NEW YORK (AP) People in the close-knit Rockaways neighborhood have spent the past two months struggling to recover from the loss of their neighbors in the World Trade Center. Then disaster struck again, this time even closer to home.
“Just on the heels of one horror, another,” said Fern Liberman, who lives two blocks from the site of yesterday’s American Airlines jetliner crash in the Queens enclave.
“We’re already devastated,” said Kim Moran, whose husband, John, was killed in the September 11 trade center rescue effort and who lives 10 blocks from the crash site.
“There’s still funerals here,” Mrs. Moran said. “This is a beautiful, tight-knit neighborhood, and it’s just devastating.”
Located on a sandy peninsula that separates Jamaica Bay from the Atlantic Ocean, the neighborhood is largely Irish, Italian and Jewish. It is home to many police and firefighter families, clustered in modest, middle-class homes not far from John F. Kennedy International Airport. Several of the neighborhood’s young men worked for Cantor Fitzgerald, the bond firm that lost nearly 700 of its 1,000 employees in the terrorist attacks on the trade center.
“The idea that Rockaway was the victim of this I mean, anyplace it happened, obviously, is awful but it had a special significance to it,” said Mayor Rudolph Giuliani, who has attended about 10 funerals at a nearby church since then. About 70 people from the area were killed in the September 11 attacks.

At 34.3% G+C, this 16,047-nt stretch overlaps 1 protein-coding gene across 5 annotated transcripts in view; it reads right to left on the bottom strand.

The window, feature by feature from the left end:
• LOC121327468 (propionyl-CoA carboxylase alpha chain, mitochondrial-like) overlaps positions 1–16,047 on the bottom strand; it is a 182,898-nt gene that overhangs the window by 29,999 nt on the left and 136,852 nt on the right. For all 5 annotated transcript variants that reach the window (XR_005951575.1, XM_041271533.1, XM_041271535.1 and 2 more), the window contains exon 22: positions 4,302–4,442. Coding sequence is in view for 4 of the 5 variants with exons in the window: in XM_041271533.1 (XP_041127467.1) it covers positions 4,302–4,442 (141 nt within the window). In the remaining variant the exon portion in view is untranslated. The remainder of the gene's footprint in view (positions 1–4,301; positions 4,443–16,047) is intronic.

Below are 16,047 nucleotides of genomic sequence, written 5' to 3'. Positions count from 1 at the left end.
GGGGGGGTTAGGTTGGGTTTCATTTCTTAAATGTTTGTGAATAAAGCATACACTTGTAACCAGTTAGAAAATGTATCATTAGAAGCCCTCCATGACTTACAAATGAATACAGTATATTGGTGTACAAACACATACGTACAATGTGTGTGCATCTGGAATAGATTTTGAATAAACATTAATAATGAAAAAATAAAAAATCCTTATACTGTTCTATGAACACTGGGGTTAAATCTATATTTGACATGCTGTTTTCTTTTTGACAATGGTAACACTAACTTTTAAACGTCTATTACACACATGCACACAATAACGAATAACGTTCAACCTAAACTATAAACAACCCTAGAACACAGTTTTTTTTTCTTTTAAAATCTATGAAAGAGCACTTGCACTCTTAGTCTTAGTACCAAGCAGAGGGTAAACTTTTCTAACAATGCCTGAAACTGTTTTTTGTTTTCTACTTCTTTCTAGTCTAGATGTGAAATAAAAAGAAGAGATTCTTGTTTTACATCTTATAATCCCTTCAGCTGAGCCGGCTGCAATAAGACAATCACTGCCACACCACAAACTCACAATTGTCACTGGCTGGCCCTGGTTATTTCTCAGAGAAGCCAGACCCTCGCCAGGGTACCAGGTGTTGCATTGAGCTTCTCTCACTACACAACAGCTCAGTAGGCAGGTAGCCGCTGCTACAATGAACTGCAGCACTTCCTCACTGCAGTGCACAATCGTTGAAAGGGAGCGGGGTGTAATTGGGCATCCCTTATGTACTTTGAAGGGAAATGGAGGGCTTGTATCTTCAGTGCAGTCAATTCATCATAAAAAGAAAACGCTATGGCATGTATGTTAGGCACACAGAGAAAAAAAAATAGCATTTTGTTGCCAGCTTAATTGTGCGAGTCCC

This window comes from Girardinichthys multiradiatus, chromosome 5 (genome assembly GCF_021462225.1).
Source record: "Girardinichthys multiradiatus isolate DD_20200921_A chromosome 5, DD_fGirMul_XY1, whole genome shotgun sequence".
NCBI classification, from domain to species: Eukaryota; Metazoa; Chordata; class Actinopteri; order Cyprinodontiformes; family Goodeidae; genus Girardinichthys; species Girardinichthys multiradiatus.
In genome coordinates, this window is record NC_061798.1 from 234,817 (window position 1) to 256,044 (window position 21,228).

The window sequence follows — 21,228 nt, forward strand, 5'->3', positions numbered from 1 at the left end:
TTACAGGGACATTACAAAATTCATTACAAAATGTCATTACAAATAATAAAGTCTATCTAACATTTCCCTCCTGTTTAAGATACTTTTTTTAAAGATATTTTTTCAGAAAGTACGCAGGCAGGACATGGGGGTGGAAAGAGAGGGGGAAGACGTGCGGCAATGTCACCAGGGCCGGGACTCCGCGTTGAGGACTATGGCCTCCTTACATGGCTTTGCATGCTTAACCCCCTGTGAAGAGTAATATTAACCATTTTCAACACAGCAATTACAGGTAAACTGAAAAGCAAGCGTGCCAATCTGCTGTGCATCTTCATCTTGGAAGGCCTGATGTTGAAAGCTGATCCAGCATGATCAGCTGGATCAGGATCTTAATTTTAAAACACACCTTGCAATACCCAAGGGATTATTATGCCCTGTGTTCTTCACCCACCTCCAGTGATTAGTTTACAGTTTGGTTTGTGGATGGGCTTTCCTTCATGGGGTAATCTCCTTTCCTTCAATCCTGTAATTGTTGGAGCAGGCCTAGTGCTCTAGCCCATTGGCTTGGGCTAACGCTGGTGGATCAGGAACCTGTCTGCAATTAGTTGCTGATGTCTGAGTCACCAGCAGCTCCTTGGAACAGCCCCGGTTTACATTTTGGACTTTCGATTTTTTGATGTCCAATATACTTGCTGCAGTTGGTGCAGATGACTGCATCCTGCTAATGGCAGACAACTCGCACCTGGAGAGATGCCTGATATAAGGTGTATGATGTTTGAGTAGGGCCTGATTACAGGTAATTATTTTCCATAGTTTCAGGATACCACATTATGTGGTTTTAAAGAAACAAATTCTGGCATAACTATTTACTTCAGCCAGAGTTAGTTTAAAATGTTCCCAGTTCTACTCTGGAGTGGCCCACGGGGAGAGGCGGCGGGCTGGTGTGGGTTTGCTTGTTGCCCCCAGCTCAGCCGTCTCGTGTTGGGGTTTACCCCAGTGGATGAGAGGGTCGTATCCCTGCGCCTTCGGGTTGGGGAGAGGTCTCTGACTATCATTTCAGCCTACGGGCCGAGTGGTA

All 260 persons aboard the jetliner died. Authorities were scrambling to find out if several more people had died on the ground.
After the crash in Rockaway Beach, Gail Allen stood outside her home in a Fire Department jacket, holding a picture of her firefighter son, Richard. He was killed at the trade center and his memorial service was held Friday at the neighborhood’s St. Francis de Sales Church.
Asked how she was coping, she said, “A lot of prayers.”
Two months after the trade center attacks, “we’re still waking up and hugging each other,” said resident Marie Rudolph. “We haven’t gotten back to normal.”
The neighborhood has held many fund-raisers, clothing drives and food drives for families of the September 11 victims, said Gary Toms, associate editor of the community weekly The Wave.
“We were still trying to bury a number of our heroes,” he said. “This is going to compound the devastation a lot of people [have] to deal with.”
Mrs. Moran’s brother-in-law, Michael Moran, 38, brought the Rockaways’ grief and spirit to a national cable television audience Oct. 20 during the fund-raising “Concert for New York” at Madison Square Garden.
Mr. Moran’s widowed sister-in-law, Kim, said Michael Moran was off duty at his Manhattan firehouse at the time of the crash and got a ride to the scene from police.
“I thought of my husband, and I thought of his brother. I hope for Michael’s sake this wasn’t terrorism, because he’ll feel responsible,” she said. “He lost his brother; I lost my husband. I would hate for this to mean there will be more heartbreak here.”
Miss Rudolph said she was confident the neighborhood will survive.
“We’re a tight place, the Rockaways. We’ll get by. We’re down, we’re not out.”